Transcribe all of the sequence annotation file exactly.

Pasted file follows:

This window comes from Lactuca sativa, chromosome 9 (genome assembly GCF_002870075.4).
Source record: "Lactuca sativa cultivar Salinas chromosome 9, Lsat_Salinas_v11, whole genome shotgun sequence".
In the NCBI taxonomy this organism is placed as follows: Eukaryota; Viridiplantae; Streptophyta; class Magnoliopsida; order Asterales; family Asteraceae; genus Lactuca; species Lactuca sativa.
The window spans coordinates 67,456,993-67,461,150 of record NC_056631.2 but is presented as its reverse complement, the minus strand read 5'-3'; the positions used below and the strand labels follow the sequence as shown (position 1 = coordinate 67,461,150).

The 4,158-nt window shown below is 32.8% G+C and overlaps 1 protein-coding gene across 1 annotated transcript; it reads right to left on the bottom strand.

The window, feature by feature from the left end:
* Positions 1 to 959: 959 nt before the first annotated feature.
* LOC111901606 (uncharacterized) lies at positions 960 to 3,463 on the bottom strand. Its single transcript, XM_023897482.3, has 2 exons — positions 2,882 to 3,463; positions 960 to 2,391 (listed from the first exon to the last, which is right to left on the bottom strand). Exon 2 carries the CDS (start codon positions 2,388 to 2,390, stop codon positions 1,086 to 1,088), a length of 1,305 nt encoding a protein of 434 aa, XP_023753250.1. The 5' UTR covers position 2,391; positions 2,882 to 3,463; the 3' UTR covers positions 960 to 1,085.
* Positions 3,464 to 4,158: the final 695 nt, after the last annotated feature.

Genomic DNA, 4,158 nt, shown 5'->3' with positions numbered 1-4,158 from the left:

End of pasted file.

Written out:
This window comes from Lactuca sativa, chromosome 9 (genome assembly GCF_002870075.4).
Source record: "Lactuca sativa cultivar Salinas chromosome 9, Lsat_Salinas_v11, whole genome shotgun sequence".
In the NCBI taxonomy this organism is placed as follows: Eukaryota; Viridiplantae; Streptophyta; class Magnoliopsida; order Asterales; family Asteraceae; genus Lactuca; species Lactuca sativa.
The window spans coordinates 67,456,993-67,461,150 of record NC_056631.2 but is presented as its reverse complement, the minus strand read 5'-3'; the positions used below and the strand labels follow the sequence as shown (position 1 = coordinate 67,461,150).

The 4,158-nt window shown below is 32.8% G+C and overlaps 1 protein-coding gene across 1 annotated transcript; it reads right to left on the bottom strand.

The window, feature by feature from the left end:
* Positions 1 to 959: 959 nt before the first annotated feature.
* LOC111901606 (uncharacterized) lies at positions 960 to 3,463 on the bottom strand. Its single transcript, XM_023897482.3, has 2 exons — positions 2,882 to 3,463; positions 960 to 2,391 (listed from the first exon to the last, which is right to left on the bottom strand). Exon 2 carries the CDS (start codon positions 2,388 to 2,390, stop codon positions 1,086 to 1,088), a length of 1,305 nt encoding a protein of 434 aa, XP_023753250.1. The 5' UTR covers position 2,391; positions 2,882 to 3,463; the 3' UTR covers positions 960 to 1,085.
* Positions 3,464 to 4,158: the final 695 nt, after the last annotated feature.

Genomic DNA, 4,158 nt, shown 5'->3' with positions numbered 1-4,158 from the left: